number of colors are infra-red dual. Nevertheless, the common wisdom in

hadronic physics has already identified very important cases of infra-red duality. For example, QCD, whose gauge group is SU (NC ) and whose flavor

group is SU (NF ) × SU (NF ) × U (1), is expected to be infra-red dual to a

theory of massless pions which are all color singlets. The pions, being the

spin-0 Goldstone Bosons of the spontaneously broken chiral symmetry, are

actually infra-red free in four dimensions. We have thus relearned that free

spin-0 massless particles can actually be the infra-red ashes of a stronglyinteracting theory, QCD whose ultraviolet behavior is described by other

particles. By using supersymmetry, one can realize a situation where free

massless spin- 21 particles are also the infra-red resolution of another theory.

Seiberg’s duality allows for the first time to ascribe a similar role to massless

infra-red free spin-1 particles. Massless spin-1 particles play a very special

role in our understanding of the basic interactions. This comes about in

the following way: consider, for example, the N = 1 supersymmetric model

with NC colors and NF flavors. It is infra-red dual to a theory with NF −NC

colors and NF flavors and NF2 color singlets. For a given NC , if the number of flavors is in the interval NC + 1 < NF < 3N2 C , the original theory

is strongly coupled in the infra-red, while the dual theory has such a large

number of flavors that it becomes infra-red free. Thus the infra-red behavior

of the strongly-coupled system is described by infra-red free spin-1 massless fields (as well as its superpartners), that is, Seiberg’s work has shown

that infra-red free massless spin-1 particles(for example photons in a SUSY

system) could be, under certain circumstances, just the infra-red limit of a



196



Unity from Duality: Gravity, Gauge Theory and Strings



much more complicated ultraviolet theory. Seiberg’s duality has passed a

large number of consistency checks under many circumstances.

The infra-red duality relates two disconnected systems. From the point

of view of string theory the two systems are embedded in a larger space of

models, such that a continuous trajectory relates them. We will describe

the ingredients of such an embedding [68, 69] later. In order to be able to

appreciate how that is derived, we will need to learn to use some tools of

string theory.



Fig. 10. In string theory, a continuous path in parameter space relates a pair of

two disjoint infra-red-dual field theories.



First we will describe some more details of the Seiberg infra-red duality

in field theory. Consider the example of N = 1 supersymmetric Yang¯F fundamental, antiMills theory with gauge group SU (NC ) and NF , N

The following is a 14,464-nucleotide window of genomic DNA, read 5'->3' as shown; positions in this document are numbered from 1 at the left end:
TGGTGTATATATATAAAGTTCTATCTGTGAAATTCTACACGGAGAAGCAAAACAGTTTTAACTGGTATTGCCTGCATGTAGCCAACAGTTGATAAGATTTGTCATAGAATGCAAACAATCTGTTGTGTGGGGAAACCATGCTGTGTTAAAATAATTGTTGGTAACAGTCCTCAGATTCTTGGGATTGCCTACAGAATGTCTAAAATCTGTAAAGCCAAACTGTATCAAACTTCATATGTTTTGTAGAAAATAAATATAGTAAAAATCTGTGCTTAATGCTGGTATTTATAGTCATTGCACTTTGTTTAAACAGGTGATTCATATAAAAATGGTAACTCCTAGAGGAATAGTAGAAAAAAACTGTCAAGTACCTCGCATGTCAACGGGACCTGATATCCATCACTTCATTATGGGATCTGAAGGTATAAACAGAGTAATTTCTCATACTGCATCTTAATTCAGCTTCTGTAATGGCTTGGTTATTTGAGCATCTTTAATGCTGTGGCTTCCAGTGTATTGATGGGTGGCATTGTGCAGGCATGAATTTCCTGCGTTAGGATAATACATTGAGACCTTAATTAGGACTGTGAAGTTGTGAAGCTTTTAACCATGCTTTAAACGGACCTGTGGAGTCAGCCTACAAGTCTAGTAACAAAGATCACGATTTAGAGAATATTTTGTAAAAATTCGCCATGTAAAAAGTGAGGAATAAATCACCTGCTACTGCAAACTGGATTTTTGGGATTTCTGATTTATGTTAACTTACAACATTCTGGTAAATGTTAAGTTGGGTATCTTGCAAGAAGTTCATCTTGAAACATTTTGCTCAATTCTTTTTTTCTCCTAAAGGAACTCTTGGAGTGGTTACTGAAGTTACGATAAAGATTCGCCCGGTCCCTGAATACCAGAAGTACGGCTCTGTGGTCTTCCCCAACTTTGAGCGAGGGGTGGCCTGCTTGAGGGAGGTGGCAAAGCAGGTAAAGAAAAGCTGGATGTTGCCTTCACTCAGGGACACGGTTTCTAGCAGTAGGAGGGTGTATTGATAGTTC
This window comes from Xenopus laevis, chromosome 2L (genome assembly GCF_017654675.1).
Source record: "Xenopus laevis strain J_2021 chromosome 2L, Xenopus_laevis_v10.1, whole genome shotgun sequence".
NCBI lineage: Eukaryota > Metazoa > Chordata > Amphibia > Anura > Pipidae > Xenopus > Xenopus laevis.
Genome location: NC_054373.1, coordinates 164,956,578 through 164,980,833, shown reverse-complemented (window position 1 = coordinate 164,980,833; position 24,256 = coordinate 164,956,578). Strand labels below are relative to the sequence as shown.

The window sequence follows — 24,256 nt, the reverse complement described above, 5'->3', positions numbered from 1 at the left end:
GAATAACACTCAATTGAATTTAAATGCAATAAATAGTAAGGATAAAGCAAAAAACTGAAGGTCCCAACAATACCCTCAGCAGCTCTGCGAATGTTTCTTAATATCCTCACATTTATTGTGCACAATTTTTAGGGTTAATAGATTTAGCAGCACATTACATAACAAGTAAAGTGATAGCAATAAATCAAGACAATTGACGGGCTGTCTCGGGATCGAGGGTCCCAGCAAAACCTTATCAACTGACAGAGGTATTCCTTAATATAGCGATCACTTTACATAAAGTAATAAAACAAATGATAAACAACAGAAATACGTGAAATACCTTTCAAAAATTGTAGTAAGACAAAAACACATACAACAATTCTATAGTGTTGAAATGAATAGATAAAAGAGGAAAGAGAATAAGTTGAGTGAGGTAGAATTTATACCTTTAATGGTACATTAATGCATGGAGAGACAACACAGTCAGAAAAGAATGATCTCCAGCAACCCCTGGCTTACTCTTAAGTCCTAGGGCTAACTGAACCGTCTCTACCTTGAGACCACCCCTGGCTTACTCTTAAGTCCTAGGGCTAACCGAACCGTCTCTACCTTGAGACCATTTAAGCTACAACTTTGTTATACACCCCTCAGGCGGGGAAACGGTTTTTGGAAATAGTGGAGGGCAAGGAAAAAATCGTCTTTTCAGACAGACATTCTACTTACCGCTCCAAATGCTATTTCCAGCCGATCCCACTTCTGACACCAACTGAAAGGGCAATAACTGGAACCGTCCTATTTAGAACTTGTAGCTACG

fundamental matter. The charges of the matter fields are given by the table

below:

SUL (NF ) SUR (NF ) UB (1)

Q

˜

Q



NF

1



1

¯

NF



UR (1)



1



1−



−1



1−



NC

NF

NC

NF ·



(5.81)



The infra-red dual is N = 1 supersymmetric Yang-Mills with gauge group

¯F fundamental and antifundamental matter and N 2

S(NF − NC ) and NF , N

F



D.S. Berman and E. Rabinovici: Supersymmetric Gauge Theories



197



gauge singlets. The charges are given by:

SUL (NF )



SUR (NF )



UB (1)



q



¯F

N



1



NC

NF −NC



1−



NC

NF







1



NF



C

− NFN−N

C



1−



NC

NF



M



NF



¯F

N



0



UR (1)

(5.82)



C

2 NFN−N

·

F



One must also add an interaction term in the dual theory described by:

W =



1 i



M j qi q j .

à



(5.83)



The dual theories have different gauge groups. If one regards a gauge

symmetry as a redundancy in the description of the theory then this is

not important. What does matter is that the two dual theories share

the same global symmetries;

• Note, it is not possible to build a meson out of q, q˜ that has the same

˜ The M field in the dual theory

R-charge as a meson built from Q, Q.

˜

does have the same charges as a meson built from Q, Q;

˜ have the same charges as those built

• The Baryons built from Q, Q

from q, q˜. For the case NF = NC + 1 then the Baryon of the SU (NC )

theory becomes the q in the dual theory (which is a singlet in this

case). This looks like there is a solitonic dual for the quarks in this

case;

• If M is fundamental there should be an associated UM (1) charge which

does not appear in the original SU (NC ) theory;

• Where are the q, q˜ mesons in the original SU (NC ) theory?

• the resolution to the previous two points is provided by the interaction

term (5.83). This term breaks the UM (1) symmetry and provides a

mass to the q, q˜ mesons, which implies one may ignore them in the